National Institutes of Health

National Institutes of Health (NIH)

Aerial photo of the NIH Mark O. Hatfield Clinical Research Center in Bethesda, Maryland
Agency overview
FormedAugust 1887 (1887-08)
Preceding agency
  • Hygienic Laboratory
HeadquartersBethesda, Maryland, U.S.
39°00′09″N 77°06′16″W / 39.00250°N 77.10444°W / 39.00250; -77.10444
Employees18,478 (2021), [1]
Annual budget$45 billion (2022)
Agency executive
Parent agencyDepartment of Health & Human Services
Child agencies

The National Institutes of Health, commonly referred to as NIH, is the primary agency of the United States government responsible for biomedical and public health research. It was founded in the late 1880s and is now part of the United States Department of Health and Human Services. Many NIH facilities are located in Bethesda, Maryland, and other nearby suburbs of the Washington metropolitan area, with other primary facilities in the Research Triangle Park in North Carolina and smaller satellite facilities located around the United States. The NIH conducts its own scientific research through the NIH Intramural Research Program (IRP) and provides major biomedical research funding to non-NIH research facilities through its Extramural Research Program.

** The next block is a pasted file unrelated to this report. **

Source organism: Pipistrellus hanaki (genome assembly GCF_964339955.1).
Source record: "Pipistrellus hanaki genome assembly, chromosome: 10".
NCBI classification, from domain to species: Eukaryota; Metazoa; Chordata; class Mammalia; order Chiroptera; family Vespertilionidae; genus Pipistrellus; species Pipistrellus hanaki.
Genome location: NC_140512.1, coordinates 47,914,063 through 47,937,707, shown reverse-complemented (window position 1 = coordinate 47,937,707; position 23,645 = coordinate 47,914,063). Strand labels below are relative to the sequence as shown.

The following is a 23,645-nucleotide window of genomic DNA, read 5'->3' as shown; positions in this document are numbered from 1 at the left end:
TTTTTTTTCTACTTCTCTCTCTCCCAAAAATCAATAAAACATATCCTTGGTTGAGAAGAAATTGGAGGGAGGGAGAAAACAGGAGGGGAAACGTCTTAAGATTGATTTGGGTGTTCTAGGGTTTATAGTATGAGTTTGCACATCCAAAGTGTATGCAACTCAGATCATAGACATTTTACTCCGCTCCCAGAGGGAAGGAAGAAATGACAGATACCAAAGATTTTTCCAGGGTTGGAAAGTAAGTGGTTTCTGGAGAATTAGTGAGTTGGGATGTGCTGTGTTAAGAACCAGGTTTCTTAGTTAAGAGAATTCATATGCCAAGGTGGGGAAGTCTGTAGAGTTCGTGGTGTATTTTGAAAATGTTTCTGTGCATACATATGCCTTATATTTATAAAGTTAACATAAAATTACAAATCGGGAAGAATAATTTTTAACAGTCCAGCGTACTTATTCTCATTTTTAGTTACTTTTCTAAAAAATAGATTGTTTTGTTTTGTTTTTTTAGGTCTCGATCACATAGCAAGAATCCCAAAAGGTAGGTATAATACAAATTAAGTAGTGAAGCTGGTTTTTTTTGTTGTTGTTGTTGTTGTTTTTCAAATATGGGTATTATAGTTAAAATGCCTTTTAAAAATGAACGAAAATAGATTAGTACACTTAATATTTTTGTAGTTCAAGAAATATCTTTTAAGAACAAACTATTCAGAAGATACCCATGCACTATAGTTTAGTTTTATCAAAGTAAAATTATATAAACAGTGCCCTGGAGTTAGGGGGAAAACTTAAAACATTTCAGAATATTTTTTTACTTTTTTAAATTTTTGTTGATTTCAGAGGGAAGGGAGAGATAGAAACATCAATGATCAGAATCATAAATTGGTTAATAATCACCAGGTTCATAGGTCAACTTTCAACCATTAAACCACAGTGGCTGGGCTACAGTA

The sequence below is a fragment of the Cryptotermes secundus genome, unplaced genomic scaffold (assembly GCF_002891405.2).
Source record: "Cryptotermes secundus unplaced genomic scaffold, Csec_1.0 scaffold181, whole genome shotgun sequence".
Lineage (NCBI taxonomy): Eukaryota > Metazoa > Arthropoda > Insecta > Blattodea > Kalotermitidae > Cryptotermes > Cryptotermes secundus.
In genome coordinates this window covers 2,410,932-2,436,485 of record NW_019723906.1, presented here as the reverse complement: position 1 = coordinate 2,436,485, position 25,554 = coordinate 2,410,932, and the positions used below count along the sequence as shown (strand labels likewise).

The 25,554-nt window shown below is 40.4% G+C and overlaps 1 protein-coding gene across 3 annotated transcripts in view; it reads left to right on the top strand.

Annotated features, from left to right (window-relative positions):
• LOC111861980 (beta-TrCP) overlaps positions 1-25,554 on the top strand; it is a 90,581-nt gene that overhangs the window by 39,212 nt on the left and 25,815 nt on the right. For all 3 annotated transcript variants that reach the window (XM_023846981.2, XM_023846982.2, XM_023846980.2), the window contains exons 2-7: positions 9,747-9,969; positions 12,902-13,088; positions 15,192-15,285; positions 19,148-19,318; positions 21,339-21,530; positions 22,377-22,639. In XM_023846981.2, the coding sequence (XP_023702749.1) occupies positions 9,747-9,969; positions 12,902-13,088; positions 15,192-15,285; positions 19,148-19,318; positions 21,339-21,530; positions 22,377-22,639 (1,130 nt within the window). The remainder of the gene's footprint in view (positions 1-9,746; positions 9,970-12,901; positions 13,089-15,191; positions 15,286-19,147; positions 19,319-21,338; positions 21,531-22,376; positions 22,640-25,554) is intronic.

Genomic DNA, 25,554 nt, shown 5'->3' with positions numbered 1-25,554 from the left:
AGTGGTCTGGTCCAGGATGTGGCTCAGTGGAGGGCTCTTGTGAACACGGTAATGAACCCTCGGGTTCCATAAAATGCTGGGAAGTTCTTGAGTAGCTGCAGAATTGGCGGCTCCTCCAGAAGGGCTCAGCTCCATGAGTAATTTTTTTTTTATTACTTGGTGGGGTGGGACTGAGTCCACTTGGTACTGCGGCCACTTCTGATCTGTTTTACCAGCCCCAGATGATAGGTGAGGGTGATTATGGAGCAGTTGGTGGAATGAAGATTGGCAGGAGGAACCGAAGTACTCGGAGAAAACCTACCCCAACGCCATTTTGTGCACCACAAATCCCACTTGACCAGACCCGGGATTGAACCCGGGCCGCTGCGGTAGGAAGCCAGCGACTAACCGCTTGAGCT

As of 2013, the IRP had 1,200 principal investigators and more than 4,000 postdoctoral fellows in basic, translational, and clinical research, being the largest biomedical research institution in the world,[1] while, as of 2003, the extramural arm provided 28% of biomedical research funding spent annually in the U.S., or about US$26.4 billion.[2]

The NIH comprises 27 separate institutes and centers of different biomedical disciplines and is responsible for many scientific accomplishments, including the discovery of fluoride to prevent tooth decay, the use of lithium to manage bipolar disorder, and the creation of vaccines against hepatitis, Haemophilus influenzae (HIB), and human papillomavirus (HPV).[3]

In 2019, the NIH was ranked number two in the world, behind Harvard University, for biomedical sciences in the Nature Index, which measured the largest contributors to papers published in a subset of leading journals from 2015 to 2018.[4][5]

  1. ^ "Organization and Leadership | NIH Intramural Research Program". April 4, 2011. Archived from the original on April 24, 2013. Retrieved April 28, 2013.
  2. ^ Osterweil, Neil (September 20, 2005). "Medical Research Spending Doubled Over Past Decade". MedPage Today. Archived from the original on October 16, 2015. Retrieved September 15, 2015.
  3. ^ "NIH Intramural Research at the Threshold of a New Era" (PDF). NIH Sourcebook. Archived from the original (PDF) on January 5, 2012. Retrieved January 20, 2012.
  4. ^ "The top 10 institutions in biomedical sciences in 2018". Nature Index. May 17, 2019. Retrieved May 28, 2019.
  5. ^ "Introduction to the Nature Index". Nature Index.

Powered by 654 easy search